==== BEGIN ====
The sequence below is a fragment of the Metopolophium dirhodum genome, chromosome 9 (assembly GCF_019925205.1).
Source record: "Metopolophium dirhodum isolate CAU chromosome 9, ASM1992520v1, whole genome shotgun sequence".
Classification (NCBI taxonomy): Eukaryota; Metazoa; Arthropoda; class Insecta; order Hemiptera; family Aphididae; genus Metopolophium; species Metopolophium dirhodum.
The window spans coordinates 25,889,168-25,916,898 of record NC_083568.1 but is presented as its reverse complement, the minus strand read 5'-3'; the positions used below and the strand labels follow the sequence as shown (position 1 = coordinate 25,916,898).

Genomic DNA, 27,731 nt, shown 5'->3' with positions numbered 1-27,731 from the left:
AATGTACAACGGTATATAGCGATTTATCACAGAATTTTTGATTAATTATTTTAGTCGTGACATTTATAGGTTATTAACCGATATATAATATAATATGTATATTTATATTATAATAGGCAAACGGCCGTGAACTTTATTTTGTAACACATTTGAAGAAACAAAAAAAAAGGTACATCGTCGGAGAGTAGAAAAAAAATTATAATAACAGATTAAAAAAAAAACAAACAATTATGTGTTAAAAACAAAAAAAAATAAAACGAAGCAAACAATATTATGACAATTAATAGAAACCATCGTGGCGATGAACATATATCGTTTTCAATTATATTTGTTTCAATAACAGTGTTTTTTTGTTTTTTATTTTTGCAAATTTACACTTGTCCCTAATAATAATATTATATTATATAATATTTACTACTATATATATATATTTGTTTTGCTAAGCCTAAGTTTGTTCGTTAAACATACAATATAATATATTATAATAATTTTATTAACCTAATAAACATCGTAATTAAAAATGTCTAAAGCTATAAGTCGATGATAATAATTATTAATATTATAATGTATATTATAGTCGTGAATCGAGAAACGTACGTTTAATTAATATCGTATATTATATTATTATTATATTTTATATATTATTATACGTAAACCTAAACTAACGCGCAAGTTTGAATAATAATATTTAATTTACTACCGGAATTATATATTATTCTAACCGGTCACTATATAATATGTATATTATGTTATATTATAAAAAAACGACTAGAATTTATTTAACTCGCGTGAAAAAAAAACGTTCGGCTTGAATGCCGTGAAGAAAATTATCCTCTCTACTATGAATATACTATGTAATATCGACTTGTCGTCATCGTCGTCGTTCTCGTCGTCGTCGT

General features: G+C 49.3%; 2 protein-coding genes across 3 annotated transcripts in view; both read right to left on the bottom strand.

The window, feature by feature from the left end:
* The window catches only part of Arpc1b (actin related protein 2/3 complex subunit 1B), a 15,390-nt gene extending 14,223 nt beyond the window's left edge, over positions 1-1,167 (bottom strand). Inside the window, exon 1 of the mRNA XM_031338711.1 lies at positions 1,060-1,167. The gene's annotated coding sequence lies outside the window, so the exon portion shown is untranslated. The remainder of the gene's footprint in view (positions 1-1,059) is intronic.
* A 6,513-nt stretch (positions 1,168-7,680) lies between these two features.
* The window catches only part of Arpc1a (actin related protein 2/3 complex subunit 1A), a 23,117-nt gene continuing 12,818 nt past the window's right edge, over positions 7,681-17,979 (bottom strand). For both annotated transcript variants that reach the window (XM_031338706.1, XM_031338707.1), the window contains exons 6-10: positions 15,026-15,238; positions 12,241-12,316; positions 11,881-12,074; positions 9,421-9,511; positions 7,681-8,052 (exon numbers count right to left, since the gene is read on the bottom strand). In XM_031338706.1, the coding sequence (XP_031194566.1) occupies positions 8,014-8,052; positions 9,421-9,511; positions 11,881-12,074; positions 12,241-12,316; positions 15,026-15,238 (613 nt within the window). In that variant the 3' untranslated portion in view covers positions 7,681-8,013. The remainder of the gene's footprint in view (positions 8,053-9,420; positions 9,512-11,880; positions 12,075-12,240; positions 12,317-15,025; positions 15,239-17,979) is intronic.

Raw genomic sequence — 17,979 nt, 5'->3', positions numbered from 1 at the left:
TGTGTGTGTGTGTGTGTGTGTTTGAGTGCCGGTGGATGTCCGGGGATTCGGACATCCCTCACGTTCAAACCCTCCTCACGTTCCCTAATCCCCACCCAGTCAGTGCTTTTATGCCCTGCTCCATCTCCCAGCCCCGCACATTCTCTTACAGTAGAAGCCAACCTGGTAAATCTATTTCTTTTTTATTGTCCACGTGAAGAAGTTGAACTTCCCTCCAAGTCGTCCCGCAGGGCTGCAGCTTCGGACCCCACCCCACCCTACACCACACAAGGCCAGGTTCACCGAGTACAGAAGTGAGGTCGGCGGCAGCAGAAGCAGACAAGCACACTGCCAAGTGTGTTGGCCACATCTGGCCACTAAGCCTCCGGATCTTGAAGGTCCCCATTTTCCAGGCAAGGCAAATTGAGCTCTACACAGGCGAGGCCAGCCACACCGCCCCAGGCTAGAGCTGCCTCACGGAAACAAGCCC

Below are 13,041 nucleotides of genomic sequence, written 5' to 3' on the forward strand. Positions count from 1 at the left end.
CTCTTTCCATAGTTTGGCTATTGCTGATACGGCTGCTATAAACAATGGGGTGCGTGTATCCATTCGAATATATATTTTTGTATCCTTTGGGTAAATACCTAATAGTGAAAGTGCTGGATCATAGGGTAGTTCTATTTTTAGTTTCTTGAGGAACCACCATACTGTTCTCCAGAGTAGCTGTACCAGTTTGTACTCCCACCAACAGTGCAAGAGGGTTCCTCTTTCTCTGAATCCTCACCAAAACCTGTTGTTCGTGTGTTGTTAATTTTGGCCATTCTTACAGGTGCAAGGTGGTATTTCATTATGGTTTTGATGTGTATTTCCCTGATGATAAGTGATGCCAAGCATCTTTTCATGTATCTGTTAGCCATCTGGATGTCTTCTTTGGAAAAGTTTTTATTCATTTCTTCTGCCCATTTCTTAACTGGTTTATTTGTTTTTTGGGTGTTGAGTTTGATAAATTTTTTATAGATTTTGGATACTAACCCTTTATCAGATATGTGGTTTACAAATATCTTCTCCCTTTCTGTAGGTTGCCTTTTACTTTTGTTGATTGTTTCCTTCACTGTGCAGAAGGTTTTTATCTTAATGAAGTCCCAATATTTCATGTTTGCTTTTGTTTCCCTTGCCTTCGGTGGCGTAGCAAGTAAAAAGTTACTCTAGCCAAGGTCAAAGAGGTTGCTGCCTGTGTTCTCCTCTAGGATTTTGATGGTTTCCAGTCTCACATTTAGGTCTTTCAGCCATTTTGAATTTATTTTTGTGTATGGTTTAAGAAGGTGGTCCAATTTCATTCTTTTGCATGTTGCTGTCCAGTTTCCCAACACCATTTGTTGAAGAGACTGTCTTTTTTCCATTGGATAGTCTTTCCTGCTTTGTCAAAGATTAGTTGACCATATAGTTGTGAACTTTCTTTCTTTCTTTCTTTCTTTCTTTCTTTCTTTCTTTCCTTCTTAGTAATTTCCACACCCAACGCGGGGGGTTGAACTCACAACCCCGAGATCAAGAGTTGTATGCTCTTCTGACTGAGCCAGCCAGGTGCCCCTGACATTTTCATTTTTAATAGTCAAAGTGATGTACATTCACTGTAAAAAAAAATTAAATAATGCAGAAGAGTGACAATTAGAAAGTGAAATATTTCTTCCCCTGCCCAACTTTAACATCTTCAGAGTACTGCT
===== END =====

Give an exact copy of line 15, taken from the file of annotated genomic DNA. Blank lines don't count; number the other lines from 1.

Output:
CTCTTTCCATAGTTTGGCTATTGCTGATACGGCTGCTATAAACAATGGGGTGCGTGTATCCATTCGAATATATATTTTTGTATCCTTTGGGTAAATACCTAATAGTGAAAGTGCTGGATCATAGGGTAGTTCTATTTTTAGTTTCTTGAGGAACCACCATACTGTTCTCCAGAGTAGCTGTACCAGTTTGTACTCCCACCAACAGTGCAAGAGGGTTCCTCTTTCTCTGAATCCTCACCAAAACCTGTTGTTCGTGTGTTGTTAATTTTGGCCATTCTTACAGGTGCAAGGTGGTATTTCATTATGGTTTTGATGTGTATTTCCCTGATGATAAGTGATGCCAAGCATCTTTTCATGTATCTGTTAGCCATCTGGATGTCTTCTTTGGAAAAGTTTTTATTCATTTCTTCTGCCCATTTCTTAACTGGTTTATTTGTTTTTTGGGTGTTGAGTTTGATAAATTTTTTATAGATTTTGGATACTAACCCTTTATCAGATATGTGGTTTACAAATATCTTCTCCCTTTCTGTAGGTTGCCTTTTACTTTTGTTGATTGTTTCCTTCACTGTGCAGAAGGTTTTTATCTTAATGAAGTCCCAATATTTCATGTTTGCTTTTGTTTCCCTTGCCTTCGGTGGCGTAGCAAGTAAAAAGTTACTCTAGCCAAGGTCAAAGAGGTTGCTGCCTGTGTTCTCCTCTAGGATTTTGATGGTTTCCAGTCTCACATTTAGGTCTTTCAGCCATTTTGAATTTATTTTTGTGTATGGTTTAAGAAGGTGGTCCAATTTCATTCTTTTGCATGTTGCTGTCCAGTTTCCCAACACCATTTGTTGAAGAGACTGTCTTTTTTCCATTGGATAGTCTTTCCTGCTTTGTCAAAGATTAGTTGACCATATAGTTGTGAACTTTCTTTCTTTCTTTCTTTCTTTCTTTCTTTCTTTCTTTCCTTCTTAGTAATTTCCACACCCAACGCGGGGGGTTGAACTCACAACCCCGAGATCAAGAGTTGTATGCTCTTCTGACTGAGCCAGCCAGGTGCCCCTGACATTTTCATTTTTAATAGTCAAAGTGATGTACATTCACTGTAAAAAAAAATTAAATAATGCAGAAGAGTGACAATTAGAAAGTGAAATATTTCTTCCCCTGCCCAACTTTAACATCTTCAGAGTACTGCT